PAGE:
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Maple Nut & Cranberry Muesli

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maple-nut-and-cranberry-muesli-fraw / gluten-free / vegan

Muesli (pronounced “muse-lee”) is a Swiss-German breakfast cereal. It’s neither oatmeal nor granola; it is based on raw rolled oats and other ingredients such as grains, fresh or dried fruits, seeds, and nuts.

It sounds very similar to granola, but is typically less sweet, and has a more porridge-like texture when milk is added. With my Scandinavian, Norwegian, and German heritage, it’s no wonder why I have always loved cereals like these. Ok, ok, I LOVE all cereals… I confess. BUT there is something so grounding and warming when it comes to these muesli cereals.

Why I LOVE Muesli

Muesli is convenient and easy for breakfast. Since it can be made ahead of time and stored for long-term use, it makes for a quick grab-n-go breakfast in the morning. One way that I love to prepare it is to place some into a bowl then layer on some coconut yogurt and whatever fresh fruit I have on hand.

You can enjoy it crunchy, or you can soak the muesli for 15 minutes (up to overnight) in dairy-free milk. Another idea is to warm it in hot water; everything softens up leaving you with a porridge-like cereal that tastes amazing! The blend that I created below will ensure the optimal mix of chewy and crunchy. Another reason I love this type of breakfast is that it takes quite a bit of chewing and so it slows down my rate of eating. It FORCES me to eat mindfully! A great habit to cultivate.

Time-Saving Tip

The beauty of recipes like this is that not only are they easy to make in big batches… they keep well when stored. By placing them in an airtight glass jar, it’ll stay fresh in your cupboard for two to three weeks or they can be frozen for months. So go ahead and make up a few large batches, soon you will have built up a stock of raw healthy meals for those busy mornings.

There are countless ways in creating muesli… they can be sweeter, nuttier, heavier in oats or grains, sugar-free, dried fruit free… you name it. If you are looking to add some new breakfast foods to your weekly menu, try giving these muesli recipes a try. I believe that it is important to rotate the foods that a person eats. This can help prevent food allergies, provides more of a balance of nutrition, and keeps things interesting. This type of breakfast is very filling due to the healthy fats and fiber. So watch your serving size (should only be 1/3 – 1/2 cup max).  I am sorry, but I failed to measure out how many cups this recipe made.  It is a lot, I can tell you that. Enjoy! amie sue

maple-nut-and-cranberry-muesli on a wooden spoonIngredients:

Dry ingredients:


  1. A little prep is needed in the soaking department.
    • Soak each nut and seed as indicated in the links above.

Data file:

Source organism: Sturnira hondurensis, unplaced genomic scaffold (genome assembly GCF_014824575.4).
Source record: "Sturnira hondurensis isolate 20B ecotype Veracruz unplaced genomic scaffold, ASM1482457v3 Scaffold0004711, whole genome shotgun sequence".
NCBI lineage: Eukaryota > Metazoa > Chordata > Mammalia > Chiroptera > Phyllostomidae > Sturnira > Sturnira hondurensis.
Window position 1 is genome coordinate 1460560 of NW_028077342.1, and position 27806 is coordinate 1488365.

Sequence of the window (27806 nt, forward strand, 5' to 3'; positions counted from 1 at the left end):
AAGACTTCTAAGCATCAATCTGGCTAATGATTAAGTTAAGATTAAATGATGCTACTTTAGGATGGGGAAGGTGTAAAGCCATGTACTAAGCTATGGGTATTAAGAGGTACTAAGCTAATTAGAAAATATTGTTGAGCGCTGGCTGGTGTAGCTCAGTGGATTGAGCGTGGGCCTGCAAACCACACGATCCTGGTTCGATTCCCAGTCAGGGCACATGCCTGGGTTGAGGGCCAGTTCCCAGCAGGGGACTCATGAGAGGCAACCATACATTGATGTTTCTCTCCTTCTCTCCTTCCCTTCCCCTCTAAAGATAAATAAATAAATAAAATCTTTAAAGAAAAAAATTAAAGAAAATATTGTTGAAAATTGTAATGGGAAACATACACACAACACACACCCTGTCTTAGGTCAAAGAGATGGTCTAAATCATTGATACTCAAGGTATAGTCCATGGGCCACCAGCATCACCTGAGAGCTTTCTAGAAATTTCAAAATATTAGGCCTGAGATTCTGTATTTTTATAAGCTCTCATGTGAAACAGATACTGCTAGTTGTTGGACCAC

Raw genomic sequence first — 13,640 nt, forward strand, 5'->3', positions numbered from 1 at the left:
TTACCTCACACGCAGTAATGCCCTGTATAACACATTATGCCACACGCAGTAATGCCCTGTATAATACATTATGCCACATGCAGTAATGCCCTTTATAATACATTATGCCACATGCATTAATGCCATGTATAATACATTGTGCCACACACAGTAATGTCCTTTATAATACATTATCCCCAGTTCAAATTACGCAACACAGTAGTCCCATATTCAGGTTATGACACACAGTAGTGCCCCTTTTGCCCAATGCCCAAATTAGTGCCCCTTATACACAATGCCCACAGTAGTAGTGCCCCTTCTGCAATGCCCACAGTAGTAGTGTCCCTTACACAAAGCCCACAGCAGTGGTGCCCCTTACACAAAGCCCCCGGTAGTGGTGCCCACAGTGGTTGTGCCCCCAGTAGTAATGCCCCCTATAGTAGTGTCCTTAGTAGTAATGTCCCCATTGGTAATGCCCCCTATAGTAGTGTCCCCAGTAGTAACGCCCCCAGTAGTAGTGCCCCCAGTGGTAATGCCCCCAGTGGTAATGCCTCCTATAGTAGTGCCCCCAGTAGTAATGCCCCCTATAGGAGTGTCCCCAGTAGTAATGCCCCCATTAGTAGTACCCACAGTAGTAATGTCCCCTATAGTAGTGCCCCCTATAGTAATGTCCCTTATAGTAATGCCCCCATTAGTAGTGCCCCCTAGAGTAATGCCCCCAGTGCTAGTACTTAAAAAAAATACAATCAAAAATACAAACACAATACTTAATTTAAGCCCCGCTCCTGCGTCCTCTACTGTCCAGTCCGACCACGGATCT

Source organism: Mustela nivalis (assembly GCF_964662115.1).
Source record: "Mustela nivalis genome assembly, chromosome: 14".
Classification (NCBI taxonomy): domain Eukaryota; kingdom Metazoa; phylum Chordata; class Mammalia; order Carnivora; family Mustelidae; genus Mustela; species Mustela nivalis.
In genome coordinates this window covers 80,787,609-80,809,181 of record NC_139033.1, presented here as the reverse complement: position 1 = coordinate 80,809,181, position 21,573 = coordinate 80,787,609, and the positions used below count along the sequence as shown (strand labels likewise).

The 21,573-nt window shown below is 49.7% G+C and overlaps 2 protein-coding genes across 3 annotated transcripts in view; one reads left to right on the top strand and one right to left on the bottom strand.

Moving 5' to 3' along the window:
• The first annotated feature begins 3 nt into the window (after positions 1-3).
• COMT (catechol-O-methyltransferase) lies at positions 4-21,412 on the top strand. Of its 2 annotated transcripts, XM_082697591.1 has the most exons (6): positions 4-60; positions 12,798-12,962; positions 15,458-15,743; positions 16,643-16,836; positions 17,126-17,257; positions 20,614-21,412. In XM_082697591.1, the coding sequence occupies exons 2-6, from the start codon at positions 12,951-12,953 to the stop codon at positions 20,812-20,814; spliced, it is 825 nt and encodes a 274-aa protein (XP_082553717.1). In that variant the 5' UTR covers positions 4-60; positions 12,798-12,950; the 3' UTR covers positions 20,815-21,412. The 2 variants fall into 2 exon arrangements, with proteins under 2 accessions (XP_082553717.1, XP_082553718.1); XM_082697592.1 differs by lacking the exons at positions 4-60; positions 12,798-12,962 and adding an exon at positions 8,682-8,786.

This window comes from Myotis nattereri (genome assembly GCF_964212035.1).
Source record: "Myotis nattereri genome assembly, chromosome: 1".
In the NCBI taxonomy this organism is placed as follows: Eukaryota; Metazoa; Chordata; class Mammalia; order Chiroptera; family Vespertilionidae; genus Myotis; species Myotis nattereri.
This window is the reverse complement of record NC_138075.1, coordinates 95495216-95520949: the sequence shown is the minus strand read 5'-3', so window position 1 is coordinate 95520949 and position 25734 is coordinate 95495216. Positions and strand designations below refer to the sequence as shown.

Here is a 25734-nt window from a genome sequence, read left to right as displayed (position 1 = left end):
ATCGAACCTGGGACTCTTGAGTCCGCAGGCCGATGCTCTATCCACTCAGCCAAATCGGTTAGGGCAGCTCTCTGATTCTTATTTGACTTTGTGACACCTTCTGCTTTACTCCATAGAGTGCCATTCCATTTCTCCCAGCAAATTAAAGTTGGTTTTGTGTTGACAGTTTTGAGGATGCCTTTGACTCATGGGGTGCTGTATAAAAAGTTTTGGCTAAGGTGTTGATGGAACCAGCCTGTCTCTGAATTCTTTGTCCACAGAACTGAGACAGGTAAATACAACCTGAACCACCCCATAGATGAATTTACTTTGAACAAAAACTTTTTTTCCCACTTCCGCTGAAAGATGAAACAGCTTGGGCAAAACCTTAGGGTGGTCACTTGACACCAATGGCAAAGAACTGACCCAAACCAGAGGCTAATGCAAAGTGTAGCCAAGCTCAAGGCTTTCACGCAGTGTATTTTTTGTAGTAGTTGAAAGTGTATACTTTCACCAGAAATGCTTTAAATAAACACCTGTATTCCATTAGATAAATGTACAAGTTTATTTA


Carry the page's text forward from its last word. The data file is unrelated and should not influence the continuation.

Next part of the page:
• Also, rehydrate the raisins by soaking them in enough warm water to cover them. These only need to be soaked for roughly 15 minutes. This is just for the ease of blending.
  2. In a food processor, place the fresh apples, raisins, maple syrup, lemon juice, lemon zest, vanilla, and 1/4 cup of the sunflower seeds. Process until completely smooth.
  3. Transfer the mixture to a large mixing bowl.
  4. Add the remaining 1/4 cup of sunflower seeds, oats, nuts, cranberries, coconut, cinnamon, and salt to the food processor. Coarsely chop with a few quick pulses. Add them to the bowl with the apple mixture and mix well.
  5. Spread mixture out on the teflex dehydrator sheets.
  6. Dehydrate at 145 degrees (F) for 1 hour, reduce temp to 115 degrees (F) for an additional 10-16 hours.
    • The dry time will always vary, based on your climate, humidity, the make/model of your dehydrator, and how full it is.
  7. Once it is completely cool, it should crisp up even more. At this time, in small batches, place the dried cereal in a food processor and pulse just enough times to break it down into a small crumble.
  8. Store in a sealed glass container for 2-3 weeks on the counter or even longer in the freezer.

The Institute of Culinary Ingredients:

  • To learn more about maple syrup by clicking (here).
  • Why do I specify Ceylon cinnamon?  Click (here) to learn why.
  • What is Himalayan pink salt and does it really matter?  Click (here) to read more about it.

Culinary Explanations:

  • Why do I start the dehydrator at 145 degrees (F)?  Click (here) to learn the reason behind this.
  • When working with fresh ingredients, it is important to taste test as you build a recipe. Learn why (here).
  • Don’t own a dehydrator? Learn how to use your oven (here). I do however truly believe that it is a worthwhile investment. Click (here) to learn what I use.


2 thoughts on “Maple Nut & Cranberry Muesli

  1. LindaAlbert says:

    Made this this morning. Really looking forward to eating. I couldn’t help myself, though. Apple’s, raisins, nuts. It reminded me too much of haroseth not to add a heaping tablespoon of cinnamon.

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